The Winthrop Woman

“A woman with opinions had better develop a thick skin and a loud voice.” (The Winthrop Woman by Anya Seton)

Cover of The Winthrop WomanI’ve been told that historical novels are divided into two camps: true history made accessible through fiction, and an adventure/love story set in a historical backdrop. The Winthrop Woman is a masterpiece of the former. Incredibly well researched, Anya Seton brings to life the contradictory, strong character of Elizabeth Winthrop who survived in early 17th century America. Though her life does not necessarily influence the course of history, Setton chose her subject well: the unsettling Elizabeth lives through a witch hunt, a puritanical government, three husbands and a scandalous love affair. The reader will not suffer for lack of true drama, and will learn so much more about America’s infancy than a history class could ever teach.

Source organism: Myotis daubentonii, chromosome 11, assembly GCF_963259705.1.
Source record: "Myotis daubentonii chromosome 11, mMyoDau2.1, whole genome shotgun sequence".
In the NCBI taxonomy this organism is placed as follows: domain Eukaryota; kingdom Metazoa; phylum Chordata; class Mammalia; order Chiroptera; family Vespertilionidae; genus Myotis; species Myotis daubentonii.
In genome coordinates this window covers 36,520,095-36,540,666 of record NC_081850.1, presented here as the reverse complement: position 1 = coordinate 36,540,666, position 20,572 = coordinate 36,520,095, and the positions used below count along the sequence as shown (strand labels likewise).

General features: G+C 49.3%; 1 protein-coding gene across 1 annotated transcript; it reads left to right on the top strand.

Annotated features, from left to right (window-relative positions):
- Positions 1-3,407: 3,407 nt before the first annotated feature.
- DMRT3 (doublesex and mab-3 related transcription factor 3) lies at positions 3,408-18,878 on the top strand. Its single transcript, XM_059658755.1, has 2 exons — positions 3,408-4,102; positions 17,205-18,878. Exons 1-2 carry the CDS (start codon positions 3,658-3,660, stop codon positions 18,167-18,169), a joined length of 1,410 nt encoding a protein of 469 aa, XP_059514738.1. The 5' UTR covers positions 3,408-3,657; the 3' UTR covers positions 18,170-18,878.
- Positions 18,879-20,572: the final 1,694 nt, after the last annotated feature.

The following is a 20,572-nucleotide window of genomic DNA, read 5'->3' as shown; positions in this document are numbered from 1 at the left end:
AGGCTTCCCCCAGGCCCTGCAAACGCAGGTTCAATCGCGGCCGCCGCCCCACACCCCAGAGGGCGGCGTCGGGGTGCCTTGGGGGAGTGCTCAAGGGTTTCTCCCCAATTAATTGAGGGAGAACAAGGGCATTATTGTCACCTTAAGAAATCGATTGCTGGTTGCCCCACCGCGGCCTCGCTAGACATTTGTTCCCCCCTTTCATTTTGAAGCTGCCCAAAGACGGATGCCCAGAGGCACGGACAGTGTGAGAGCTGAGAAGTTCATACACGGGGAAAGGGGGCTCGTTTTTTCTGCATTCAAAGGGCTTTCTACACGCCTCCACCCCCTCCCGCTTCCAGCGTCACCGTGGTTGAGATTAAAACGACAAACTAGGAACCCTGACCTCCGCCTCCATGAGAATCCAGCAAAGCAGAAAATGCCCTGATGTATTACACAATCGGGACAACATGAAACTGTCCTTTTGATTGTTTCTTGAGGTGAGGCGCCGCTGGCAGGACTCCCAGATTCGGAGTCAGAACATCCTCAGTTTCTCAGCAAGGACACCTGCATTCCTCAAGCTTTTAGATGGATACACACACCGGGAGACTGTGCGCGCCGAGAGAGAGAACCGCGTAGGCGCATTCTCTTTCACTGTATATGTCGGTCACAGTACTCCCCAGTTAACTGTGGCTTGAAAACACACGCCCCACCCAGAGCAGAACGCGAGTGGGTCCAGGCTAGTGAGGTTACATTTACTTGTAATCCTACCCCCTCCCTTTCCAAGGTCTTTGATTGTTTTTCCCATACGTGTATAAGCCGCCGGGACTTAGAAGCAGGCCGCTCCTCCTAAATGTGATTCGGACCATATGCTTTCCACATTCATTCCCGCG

Before this book, I had met few historical novels that I enjoyed, but The Winthrop Woman has converted me. Now, I can’t get enough of them. There is an excitement that comes from wondering exactly how much of a book is true that one can’t get from a purely fictionalized work. TheWinthrop Woman also had me turning to the internet every few pages to fact-check, as it piqued my curiosity about the time in a way dry lectures never did. As a recent convert, I’d love to hear from all of you long-time historical fiction lovers out there. Where should I go from here? What are the main authors of the genre?

 Recommended Action: Buy BorrowTBRAvoid

Length: 608

Ending: slightly vague, but satisfying

Further Reading: As I said in the post, I don’t know much about historical fiction, but I would guess that Phillipa Gregory would be a good place to go from here, as she says in the introduction that Seton was a huge inspiration for her.

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